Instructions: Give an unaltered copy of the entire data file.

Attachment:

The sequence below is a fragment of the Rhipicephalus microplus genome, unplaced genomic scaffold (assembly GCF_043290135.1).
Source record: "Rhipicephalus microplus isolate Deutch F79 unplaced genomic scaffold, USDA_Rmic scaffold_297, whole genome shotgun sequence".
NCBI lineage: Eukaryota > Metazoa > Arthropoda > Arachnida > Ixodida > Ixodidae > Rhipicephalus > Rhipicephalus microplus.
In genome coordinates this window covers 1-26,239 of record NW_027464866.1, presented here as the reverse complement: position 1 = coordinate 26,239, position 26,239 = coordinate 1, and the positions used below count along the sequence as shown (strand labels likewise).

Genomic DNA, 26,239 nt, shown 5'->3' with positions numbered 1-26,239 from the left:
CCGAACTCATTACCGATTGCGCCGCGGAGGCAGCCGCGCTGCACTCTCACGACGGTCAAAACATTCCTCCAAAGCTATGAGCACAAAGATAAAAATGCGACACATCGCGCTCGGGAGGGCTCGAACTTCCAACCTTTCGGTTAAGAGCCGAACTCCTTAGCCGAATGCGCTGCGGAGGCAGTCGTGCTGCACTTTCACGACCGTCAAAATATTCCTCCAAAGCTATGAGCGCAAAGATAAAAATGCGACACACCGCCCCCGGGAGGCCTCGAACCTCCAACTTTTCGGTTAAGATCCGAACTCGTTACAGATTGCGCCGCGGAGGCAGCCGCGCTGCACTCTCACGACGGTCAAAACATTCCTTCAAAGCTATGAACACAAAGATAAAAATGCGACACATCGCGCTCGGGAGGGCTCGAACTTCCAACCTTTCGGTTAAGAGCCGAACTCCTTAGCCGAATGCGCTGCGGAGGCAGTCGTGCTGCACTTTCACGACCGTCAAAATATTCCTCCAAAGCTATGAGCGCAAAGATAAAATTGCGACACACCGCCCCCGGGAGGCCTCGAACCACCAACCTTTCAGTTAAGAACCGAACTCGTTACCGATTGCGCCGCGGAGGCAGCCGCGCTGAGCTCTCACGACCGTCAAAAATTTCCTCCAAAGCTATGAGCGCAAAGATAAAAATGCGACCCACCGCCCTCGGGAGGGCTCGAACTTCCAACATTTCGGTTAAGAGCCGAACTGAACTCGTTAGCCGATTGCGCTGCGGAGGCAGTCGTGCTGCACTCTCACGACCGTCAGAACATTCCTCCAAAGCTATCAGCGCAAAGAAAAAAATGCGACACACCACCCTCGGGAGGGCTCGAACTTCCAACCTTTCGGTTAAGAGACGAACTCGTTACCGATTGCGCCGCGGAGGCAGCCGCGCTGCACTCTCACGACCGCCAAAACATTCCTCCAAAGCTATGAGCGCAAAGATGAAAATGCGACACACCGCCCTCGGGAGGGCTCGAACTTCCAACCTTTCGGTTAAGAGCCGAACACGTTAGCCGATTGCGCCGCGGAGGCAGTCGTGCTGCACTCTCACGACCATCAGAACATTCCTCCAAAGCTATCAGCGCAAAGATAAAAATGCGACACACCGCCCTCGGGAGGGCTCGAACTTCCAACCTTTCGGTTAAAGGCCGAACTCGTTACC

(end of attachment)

The sequence below is a fragment of the Rhipicephalus microplus genome, unplaced genomic scaffold (assembly GCF_043290135.1).
Source record: "Rhipicephalus microplus isolate Deutch F79 unplaced genomic scaffold, USDA_Rmic scaffold_297, whole genome shotgun sequence".
NCBI lineage: Eukaryota > Metazoa > Arthropoda > Arachnida > Ixodida > Ixodidae > Rhipicephalus > Rhipicephalus microplus.
In genome coordinates this window covers 1-26,239 of record NW_027464866.1, presented here as the reverse complement: position 1 = coordinate 26,239, position 26,239 = coordinate 1, and the positions used below count along the sequence as shown (strand labels likewise).

Genomic DNA, 26,239 nt, shown 5'->3' with positions numbered 1-26,239 from the left:
CCGAACTCATTACCGATTGCGCCGCGGAGGCAGCCGCGCTGCACTCTCACGACGGTCAAAACATTCCTCCAAAGCTATGAGCACAAAGATAAAAATGCGACACATCGCGCTCGGGAGGGCTCGAACTTCCAACCTTTCGGTTAAGAGCCGAACTCCTTAGCCGAATGCGCTGCGGAGGCAGTCGTGCTGCACTTTCACGACCGTCAAAATATTCCTCCAAAGCTATGAGCGCAAAGATAAAAATGCGACACACCGCCCCCGGGAGGCCTCGAACCTCCAACTTTTCGGTTAAGATCCGAACTCGTTACAGATTGCGCCGCGGAGGCAGCCGCGCTGCACTCTCACGACGGTCAAAACATTCCTTCAAAGCTATGAACACAAAGATAAAAATGCGACACATCGCGCTCGGGAGGGCTCGAACTTCCAACCTTTCGGTTAAGAGCCGAACTCCTTAGCCGAATGCGCTGCGGAGGCAGTCGTGCTGCACTTTCACGACCGTCAAAATATTCCTCCAAAGCTATGAGCGCAAAGATAAAATTGCGACACACCGCCCCCGGGAGGCCTCGAACCACCAACCTTTCAGTTAAGAACCGAACTCGTTACCGATTGCGCCGCGGAGGCAGCCGCGCTGAGCTCTCACGACCGTCAAAAATTTCCTCCAAAGCTATGAGCGCAAAGATAAAAATGCGACCCACCGCCCTCGGGAGGGCTCGAACTTCCAACATTTCGGTTAAGAGCCGAACTGAACTCGTTAGCCGATTGCGCTGCGGAGGCAGTCGTGCTGCACTCTCACGACCGTCAGAACATTCCTCCAAAGCTATCAGCGCAAAGAAAAAAATGCGACACACCACCCTCGGGAGGGCTCGAACTTCCAACCTTTCGGTTAAGAGACGAACTCGTTACCGATTGCGCCGCGGAGGCAGCCGCGCTGCACTCTCACGACCGCCAAAACATTCCTCCAAAGCTATGAGCGCAAAGATGAAAATGCGACACACCGCCCTCGGGAGGGCTCGAACTTCCAACCTTTCGGTTAAGAGCCGAACACGTTAGCCGATTGCGCCGCGGAGGCAGTCGTGCTGCACTCTCACGACCATCAGAACATTCCTCCAAAGCTATCAGCGCAAAGATAAAAATGCGACACACCGCCCTCGGGAGGGCTCGAACTTCCAACCTTTCGGTTAAAGGCCGAACTCGTTACC